On previous trips I had, on occasion, bought a sport drink when we stopped. Katie suggested I drink one at every stop. That was a bit of a problem since we sometimes stop in the middle of nowhere and drink just water. Now I would have to carry sports drinks too… Katie suggested we carry electrolyte tablets that we could add to our water. That way we didn’t need to carry both. I actually carried several different brands (Hammer Nutrition & Nuun tablets and Mio Fit liquid). The brand I liked the best because of taste and it seemed to give a better boost of energy too, was by Hammer Nutrition (Electrolyte Fizz Tablets). I am amazed how much this helped. Even on long mileage days I felt great at the end of the day.

I have had a few back problems that have put me out of commission for days. This is always a concern when I am riding. Back problems on a ride would not be good. So far so good. I did have a problem with my back several months before our trip. Since this would be a long trip with many days in the saddle I wanted to do whatever I could to prevent any back problems. Katie suggested I do exercises to strengthen my back muscle. She gave me some exercises to do, but I modified them to suit me and my back. The exercises seemed to help a lot. I never noticed any pains hefting the Goldwing off the kickstand or any pains when staying in the saddle for hours on end.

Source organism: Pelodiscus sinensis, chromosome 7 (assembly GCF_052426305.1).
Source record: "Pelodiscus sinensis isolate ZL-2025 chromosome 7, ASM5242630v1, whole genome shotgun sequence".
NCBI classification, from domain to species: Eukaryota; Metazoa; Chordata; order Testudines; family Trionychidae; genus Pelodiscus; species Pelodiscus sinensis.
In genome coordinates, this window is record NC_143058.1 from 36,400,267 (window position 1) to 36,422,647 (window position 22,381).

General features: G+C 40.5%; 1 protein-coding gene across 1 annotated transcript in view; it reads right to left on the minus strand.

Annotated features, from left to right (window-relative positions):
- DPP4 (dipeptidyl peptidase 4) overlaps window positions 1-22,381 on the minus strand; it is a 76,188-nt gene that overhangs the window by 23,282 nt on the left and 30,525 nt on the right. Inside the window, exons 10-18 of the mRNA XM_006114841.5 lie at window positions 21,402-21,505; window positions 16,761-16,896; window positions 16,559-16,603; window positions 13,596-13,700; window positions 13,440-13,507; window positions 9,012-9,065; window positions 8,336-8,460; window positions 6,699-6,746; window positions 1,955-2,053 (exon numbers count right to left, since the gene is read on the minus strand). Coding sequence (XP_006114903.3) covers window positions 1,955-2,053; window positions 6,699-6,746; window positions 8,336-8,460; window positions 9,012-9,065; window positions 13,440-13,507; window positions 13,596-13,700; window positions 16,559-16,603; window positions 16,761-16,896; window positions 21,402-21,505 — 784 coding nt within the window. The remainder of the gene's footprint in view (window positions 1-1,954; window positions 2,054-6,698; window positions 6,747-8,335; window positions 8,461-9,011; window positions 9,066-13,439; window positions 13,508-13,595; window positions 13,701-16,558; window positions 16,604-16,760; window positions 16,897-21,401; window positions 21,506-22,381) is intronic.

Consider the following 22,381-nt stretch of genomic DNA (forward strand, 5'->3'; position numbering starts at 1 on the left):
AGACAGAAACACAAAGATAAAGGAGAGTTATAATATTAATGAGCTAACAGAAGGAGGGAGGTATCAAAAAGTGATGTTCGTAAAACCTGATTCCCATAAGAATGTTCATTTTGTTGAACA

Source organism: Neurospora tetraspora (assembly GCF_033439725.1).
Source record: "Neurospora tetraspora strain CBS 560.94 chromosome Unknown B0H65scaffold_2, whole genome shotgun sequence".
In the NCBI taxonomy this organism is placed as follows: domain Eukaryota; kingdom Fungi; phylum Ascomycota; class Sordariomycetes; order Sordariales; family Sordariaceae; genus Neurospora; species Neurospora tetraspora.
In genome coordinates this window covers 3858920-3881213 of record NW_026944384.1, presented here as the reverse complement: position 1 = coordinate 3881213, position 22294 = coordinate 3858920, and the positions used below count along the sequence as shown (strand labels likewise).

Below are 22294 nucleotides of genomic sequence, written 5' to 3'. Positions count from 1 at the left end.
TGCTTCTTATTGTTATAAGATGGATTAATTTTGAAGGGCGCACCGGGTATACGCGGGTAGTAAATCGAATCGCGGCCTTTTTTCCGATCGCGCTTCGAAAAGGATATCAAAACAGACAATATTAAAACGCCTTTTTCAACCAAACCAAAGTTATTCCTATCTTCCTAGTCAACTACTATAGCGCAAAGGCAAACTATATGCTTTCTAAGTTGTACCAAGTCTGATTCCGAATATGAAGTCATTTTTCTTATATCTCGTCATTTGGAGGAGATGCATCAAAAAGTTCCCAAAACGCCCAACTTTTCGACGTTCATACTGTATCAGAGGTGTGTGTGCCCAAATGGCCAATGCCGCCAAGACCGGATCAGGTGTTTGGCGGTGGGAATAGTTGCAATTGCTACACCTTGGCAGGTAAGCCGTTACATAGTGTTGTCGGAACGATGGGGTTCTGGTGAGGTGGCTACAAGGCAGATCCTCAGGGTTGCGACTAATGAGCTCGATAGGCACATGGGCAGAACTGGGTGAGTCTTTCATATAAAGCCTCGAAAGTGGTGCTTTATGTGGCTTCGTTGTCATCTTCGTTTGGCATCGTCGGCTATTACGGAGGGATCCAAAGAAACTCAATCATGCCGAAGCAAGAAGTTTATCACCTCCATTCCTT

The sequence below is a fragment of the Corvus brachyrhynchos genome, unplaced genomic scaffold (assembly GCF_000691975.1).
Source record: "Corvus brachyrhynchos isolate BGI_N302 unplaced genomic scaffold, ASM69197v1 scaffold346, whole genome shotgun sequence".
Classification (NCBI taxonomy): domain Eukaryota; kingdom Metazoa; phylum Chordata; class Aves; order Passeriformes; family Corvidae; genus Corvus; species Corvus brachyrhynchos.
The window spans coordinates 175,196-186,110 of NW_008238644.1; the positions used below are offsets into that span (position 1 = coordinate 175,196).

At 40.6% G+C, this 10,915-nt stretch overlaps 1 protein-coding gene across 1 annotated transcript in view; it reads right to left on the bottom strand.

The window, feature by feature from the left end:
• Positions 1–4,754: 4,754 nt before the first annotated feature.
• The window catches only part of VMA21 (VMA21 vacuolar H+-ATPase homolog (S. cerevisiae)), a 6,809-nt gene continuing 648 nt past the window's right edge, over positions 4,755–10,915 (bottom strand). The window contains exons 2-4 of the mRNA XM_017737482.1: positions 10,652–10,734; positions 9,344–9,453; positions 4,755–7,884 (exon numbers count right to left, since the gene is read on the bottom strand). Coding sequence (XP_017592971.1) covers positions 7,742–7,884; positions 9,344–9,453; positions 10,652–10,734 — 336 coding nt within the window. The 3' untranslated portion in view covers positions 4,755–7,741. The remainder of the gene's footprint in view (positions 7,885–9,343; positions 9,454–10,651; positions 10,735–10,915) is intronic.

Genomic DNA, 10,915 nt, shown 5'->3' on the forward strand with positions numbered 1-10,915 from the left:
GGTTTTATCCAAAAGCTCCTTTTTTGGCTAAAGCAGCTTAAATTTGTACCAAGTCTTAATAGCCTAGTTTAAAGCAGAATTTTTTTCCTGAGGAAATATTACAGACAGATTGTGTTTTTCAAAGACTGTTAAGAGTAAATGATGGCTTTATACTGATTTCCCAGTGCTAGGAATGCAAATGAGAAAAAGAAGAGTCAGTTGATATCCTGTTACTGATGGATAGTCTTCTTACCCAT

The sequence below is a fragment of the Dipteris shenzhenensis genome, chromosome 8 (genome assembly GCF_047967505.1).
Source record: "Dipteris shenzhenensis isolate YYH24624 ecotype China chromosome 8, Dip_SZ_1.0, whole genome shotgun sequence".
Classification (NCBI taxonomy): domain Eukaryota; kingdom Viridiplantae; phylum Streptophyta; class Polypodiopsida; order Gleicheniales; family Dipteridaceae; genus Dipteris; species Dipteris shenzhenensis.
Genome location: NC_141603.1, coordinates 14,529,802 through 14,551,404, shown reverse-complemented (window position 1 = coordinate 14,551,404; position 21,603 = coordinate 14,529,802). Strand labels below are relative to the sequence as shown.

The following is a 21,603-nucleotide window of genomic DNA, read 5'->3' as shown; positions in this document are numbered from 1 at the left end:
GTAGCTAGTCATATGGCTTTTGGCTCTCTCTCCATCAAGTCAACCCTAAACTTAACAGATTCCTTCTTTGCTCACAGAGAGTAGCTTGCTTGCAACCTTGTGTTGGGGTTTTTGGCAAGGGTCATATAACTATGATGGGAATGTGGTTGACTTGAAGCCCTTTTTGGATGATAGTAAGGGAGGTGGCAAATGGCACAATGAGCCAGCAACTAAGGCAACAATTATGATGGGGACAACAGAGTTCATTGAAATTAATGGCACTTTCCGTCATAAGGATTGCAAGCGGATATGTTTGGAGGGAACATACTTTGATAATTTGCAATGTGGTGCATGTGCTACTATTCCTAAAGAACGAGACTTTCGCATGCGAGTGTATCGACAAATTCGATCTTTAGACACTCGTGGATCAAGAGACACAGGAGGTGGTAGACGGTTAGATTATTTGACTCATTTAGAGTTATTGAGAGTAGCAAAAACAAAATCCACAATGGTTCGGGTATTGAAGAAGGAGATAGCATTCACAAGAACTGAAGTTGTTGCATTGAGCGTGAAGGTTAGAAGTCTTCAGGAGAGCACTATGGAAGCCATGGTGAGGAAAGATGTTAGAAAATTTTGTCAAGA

The other issues I’ve had in the past were getting a good night’s sleep. Long hours in the saddle, not sleeping in my bed and the excitement of the day sometimes take a toll. I have trouble getting to sleep but once asleep I’m out until the alarm goes off. So on this trip I would take half a Ibuprofen PM and one Ibuprofen (muscle relaxer and helps with stiffness) an hour before bed. I slept really well during the whole ride.

Another concern is getting sick while riding. It’s no fun being sick (even a little sick) and having to ride. No fun for you and no fun for the other riders having to worry about you being sick. As a precaution I took an “Airborne” every night. I don’t know if it kept me from getting sick but it couldn’t have hurt and I didn’t get sick…

Riding a motorcycle is different from driving a car… I’ve found too that knowing your limits is as important as all the above. Of course this is continually evolving. Exceeding your limits will put you on shaky ground both physically and mentally. Staying within your limits makes for an enjoyable riding day. At the end of the day you can wind down and reflect on all the fun of the day instead of wishing you had made better choices.

Having taken these steps to ride fit and smart, I can see myself riding for years to come. It was a great ride and an even better ride not having to deal with any above issues.

I hope this is of some use to the older riders and the younger ones too.

If you like this post you may also like these related posts…

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I hope I see you down the road somewhere… Ride safe…